Mullinalaghta stun Kilmacud Crokes to take Leinster crown
Late penalty scored by Gary Rodgers was enough for underdogs to slay the favourites
Mullinalaghta’s Patrick Fox celebrates after the Leinster club SFC final win over Kilmacud Crokes. Photo: Oisin Keniry/Inpho
Kilmacud Crokes 1-6 Mullinalaghta 1-8
The AIB Leinster club SFC final has developed a reputation for drama in recent times but even so, Sunday’s finale in Tullamore brought the house down. A first win for a Longford club in the championship’s history – and in the county’s first final – was achieved in a blizzard of late activity as Mullinalaghta came from three down with five minutes to go to outscore the hot favourites, Kilmacud by 1-2 to nil in the time remaining.
Even the manner of the achievement was gripping, as the critical score came from a penalty, awarded after a flowing move was abruptly halted after a foul on Aidan McElliggott by Cian O’Sullivan in the 58th minute at which point the Dublin champions led by two, as David McGivney had trimmed the lead.
Kilmacud goalkeeper David Nestor had saved an injury-time penalty in the semi-final against Portlaoise to prevent the match going to extra-time but this time – coincidentally also against a player called Rogers (Craig) – Gary Rogers’s kick to the same right-hand side sent Nestor the wrong way and pushed the outsiders into the lead, 1-7 to 1-6 with a minute of normal time left on the clock.
Within 60 seconds the ball was turned over and worked to the left where McElligott shot his team two clear.
There was no mistaking the gravity of the situation now. This was a match that hadn’t been expected to be played on Mullinalaghta’s terms, tight and low-scoring but that’s how it evolved and with their 1-6 in an hour’s play, the task for Kilmacud in retrieving a two-point deficit looked immense and their lethargic response suggested that they realised as much.
In the dying minutes before the penalty they had tried to play down the clock, despite the danger of being just two ahead.
“For whatever reason we reverted back to type, which we had been doing probably for the last three years, more of a defensive game,” said manager Robbie Brennan afterwards, “keep ball, go backwards with it. We reverted back to that for some strange reason and it caught us.”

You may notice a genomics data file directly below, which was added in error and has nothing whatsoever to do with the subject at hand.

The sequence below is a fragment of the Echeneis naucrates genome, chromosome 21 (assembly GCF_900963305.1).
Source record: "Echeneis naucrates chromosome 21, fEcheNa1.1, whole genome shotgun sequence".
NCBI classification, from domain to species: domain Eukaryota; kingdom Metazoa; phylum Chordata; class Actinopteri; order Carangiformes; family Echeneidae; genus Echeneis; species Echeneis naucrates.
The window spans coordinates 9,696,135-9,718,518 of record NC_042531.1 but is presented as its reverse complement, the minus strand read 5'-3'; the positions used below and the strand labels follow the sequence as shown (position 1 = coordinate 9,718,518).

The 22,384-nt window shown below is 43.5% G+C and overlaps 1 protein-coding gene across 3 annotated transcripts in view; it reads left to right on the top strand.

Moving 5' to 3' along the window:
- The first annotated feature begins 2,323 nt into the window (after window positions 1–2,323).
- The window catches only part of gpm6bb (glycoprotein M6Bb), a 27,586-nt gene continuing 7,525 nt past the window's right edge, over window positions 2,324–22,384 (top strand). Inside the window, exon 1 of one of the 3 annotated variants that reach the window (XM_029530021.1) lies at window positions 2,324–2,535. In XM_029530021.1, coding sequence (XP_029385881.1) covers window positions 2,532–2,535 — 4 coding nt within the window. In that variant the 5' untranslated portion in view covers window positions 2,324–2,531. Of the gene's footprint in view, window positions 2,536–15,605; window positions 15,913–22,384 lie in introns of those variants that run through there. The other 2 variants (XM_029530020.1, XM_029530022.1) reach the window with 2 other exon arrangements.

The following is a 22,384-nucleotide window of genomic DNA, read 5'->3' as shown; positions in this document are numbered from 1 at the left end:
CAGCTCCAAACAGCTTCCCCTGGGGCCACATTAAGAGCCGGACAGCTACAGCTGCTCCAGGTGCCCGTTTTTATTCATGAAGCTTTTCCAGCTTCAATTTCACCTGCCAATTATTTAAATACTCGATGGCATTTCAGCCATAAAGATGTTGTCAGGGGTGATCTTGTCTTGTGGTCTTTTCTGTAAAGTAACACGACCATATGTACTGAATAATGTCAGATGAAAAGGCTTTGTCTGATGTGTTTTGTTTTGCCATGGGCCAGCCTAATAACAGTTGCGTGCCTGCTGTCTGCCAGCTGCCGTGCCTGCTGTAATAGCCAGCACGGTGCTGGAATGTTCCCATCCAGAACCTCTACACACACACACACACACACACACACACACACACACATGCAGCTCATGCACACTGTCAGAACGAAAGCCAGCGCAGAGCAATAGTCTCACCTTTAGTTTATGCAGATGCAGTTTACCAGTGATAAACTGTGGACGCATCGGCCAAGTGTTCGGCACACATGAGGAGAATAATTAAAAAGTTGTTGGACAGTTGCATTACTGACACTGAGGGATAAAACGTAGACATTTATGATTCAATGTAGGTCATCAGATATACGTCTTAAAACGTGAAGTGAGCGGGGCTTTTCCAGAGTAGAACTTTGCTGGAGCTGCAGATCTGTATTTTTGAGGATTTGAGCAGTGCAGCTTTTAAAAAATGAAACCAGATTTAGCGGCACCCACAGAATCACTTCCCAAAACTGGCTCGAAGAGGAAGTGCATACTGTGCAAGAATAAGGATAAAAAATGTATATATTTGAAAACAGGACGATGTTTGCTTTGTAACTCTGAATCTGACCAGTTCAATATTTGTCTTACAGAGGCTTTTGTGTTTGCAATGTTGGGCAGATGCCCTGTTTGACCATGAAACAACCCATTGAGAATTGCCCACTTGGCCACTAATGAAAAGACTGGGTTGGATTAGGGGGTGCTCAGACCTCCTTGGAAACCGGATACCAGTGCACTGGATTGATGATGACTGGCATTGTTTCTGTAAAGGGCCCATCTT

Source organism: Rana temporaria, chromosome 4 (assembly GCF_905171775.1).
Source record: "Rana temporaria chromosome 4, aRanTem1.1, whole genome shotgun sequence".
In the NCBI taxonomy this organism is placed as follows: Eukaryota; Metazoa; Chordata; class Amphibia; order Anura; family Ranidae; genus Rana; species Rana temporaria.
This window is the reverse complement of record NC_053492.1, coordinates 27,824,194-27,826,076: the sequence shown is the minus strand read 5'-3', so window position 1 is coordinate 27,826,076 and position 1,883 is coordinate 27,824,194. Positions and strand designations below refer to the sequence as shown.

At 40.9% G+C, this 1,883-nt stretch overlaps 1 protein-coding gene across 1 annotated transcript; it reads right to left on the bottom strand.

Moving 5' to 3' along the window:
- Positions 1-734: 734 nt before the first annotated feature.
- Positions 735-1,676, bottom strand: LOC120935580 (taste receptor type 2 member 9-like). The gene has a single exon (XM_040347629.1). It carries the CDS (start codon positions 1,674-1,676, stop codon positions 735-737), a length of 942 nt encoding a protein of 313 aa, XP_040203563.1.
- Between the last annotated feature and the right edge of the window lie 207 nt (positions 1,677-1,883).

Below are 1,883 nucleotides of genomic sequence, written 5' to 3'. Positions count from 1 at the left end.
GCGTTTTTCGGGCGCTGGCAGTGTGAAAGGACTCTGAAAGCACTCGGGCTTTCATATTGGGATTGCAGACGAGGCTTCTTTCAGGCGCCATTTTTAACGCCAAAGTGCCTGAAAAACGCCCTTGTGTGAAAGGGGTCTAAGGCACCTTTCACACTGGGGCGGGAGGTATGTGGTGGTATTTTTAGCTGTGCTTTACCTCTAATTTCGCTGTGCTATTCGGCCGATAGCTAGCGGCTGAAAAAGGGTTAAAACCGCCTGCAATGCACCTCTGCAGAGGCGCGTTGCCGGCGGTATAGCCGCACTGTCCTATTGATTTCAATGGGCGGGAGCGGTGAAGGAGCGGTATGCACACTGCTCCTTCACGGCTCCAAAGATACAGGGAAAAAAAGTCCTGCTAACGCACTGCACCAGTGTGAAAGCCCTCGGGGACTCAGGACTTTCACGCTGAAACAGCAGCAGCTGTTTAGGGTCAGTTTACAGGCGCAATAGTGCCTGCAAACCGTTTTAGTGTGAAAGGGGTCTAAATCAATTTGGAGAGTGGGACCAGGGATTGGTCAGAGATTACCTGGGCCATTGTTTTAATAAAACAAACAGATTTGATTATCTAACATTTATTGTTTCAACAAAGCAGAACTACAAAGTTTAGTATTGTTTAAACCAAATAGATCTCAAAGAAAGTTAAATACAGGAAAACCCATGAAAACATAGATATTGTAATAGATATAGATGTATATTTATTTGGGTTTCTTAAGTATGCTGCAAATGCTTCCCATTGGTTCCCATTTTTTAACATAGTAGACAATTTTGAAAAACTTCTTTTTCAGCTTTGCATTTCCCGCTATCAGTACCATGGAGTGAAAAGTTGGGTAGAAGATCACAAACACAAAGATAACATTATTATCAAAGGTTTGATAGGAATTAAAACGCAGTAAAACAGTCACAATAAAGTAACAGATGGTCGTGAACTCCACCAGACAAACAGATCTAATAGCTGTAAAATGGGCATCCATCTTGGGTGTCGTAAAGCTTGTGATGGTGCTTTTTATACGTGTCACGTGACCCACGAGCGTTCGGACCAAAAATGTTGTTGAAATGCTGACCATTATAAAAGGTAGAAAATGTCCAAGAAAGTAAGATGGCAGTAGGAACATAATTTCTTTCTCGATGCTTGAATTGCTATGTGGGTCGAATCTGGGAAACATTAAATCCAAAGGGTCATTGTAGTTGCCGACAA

Mullinallaghta started well. They had plenty of possession and in Rian Brady the outstanding forward, buzzing around the attack and shooting with commendable accuracy on a cold windy afternoon for three points from play but also dropping deep to cover the typically counter attacking opposing backs.
They also shut down their opponents’ attack effectively with Paddy Fox quickly finding All Star Paul Mannion for company on the edge of the square where the Longford county defender played a stormer, giving his decorated prey hardly any room and expertly anticipating – albeit the not always laser-guided – through balls.
At one point Mannion was frustrated into invention and tried to play the ball to himself in the corner of the attack but possession was gobbled up.
Since the tortoise and the hare it hasn’t always been to the benefit of favourites to strike early and after a fifth-minute goal by Pat Burke, finished after a good move between Shane Horan and the lively Callum Pearson, the pick of the Kilmacud forwards. Instead of being a launchpad, the score appeared to anaesthetise the favourites and ended up bank rolling their somewhat aimless play for the remainder of the half during which they managed just two more points.
It wasn’t as if Mullinalaghta were making them pay top dollar for the lassitude and at times they looked nervous, as mistakes abounded on both sides. Liam Flatman, the Kilmacud corner back, got a black card in the 17th minute for hauling down Jayson Matthews.
James McGivney’s presence caused trouble for the favourites but he was too often bottled up on the sideline where his frustrations got him an early yellow card – a cause of controversy when a second was added at the end of the match but referee David Gough omitted to show the follow-up red although the player left the field shortly afterwards.
Cian O’Sullivan also saw red for a second yellow of his own in the 64th minute, an unhappy end to a difficult provincial campaign for the six-time All-Ireland winner.
Winning manager Mickey Graham said that being level at half-time re-emphasised to his team that they were in contention but the third quarter saw the favourites inch ahead with points from Craig Dias – who worked hard on the ball from centrefield although there was no clear winner in the zonal battle – and Pearson.
The outcome was still up for decision but the sense was that if Kilmacud could add a few scores, there would be no way back. Burke’s cancelling out of Rian Brady’ 50th-minute free within seconds appeared to nudge the match in that direction before the late charge shifted the Leinster club championship on its axis and breathed some seasonal romance into the football year.
ST COLUMBA’S MULLINALAGHTA: 1. Patrick Rogers; 2. Simon Cadam, 3. Patrick Fox, 4. Conan Brady; 6. Shane Mulligan, 7. Dónal McElligott (0-1), 5. Francis Mulligan; 9. John Keegan, 15. Aidan McElligott (0-1); 10. Gary Rogers (1-0), 11. James McGivney, 12. Brendan Fox; 13. Jayson Matthews, 14. Rian Brady (0-4, one free), 8. David McGivney (0-2, one free).
Subs: 18. Michael Cunningham for F Mulligan (48 mins).
KILMACUD CROKES: 1. David Nestor; 2. Liam Flatman, 7. Ross McGowan, 3. Andrew McGowan; 5. Cian O’Connor, 6. Cillian O’Shea, 4. Cian O’Sullivan; 8. Craig Dias (0-1), 9. Conor Casey; 12. Shane Horan, 11. Paul Mannion (0-2, frees), 10. Shane Cunningham; 13. Pat Burke (1-1), 25. Stephen Williams, 15. Callum Pearson (0-2).
Subs: 17. Aidan Jones for Flatman (black card, 18 mins), Kevin Dyas for Williams (48), Mark Vaughan for Pearson (56), Nathan Nolan for Ross McGowan (66).
Referee: David Gough (Meath).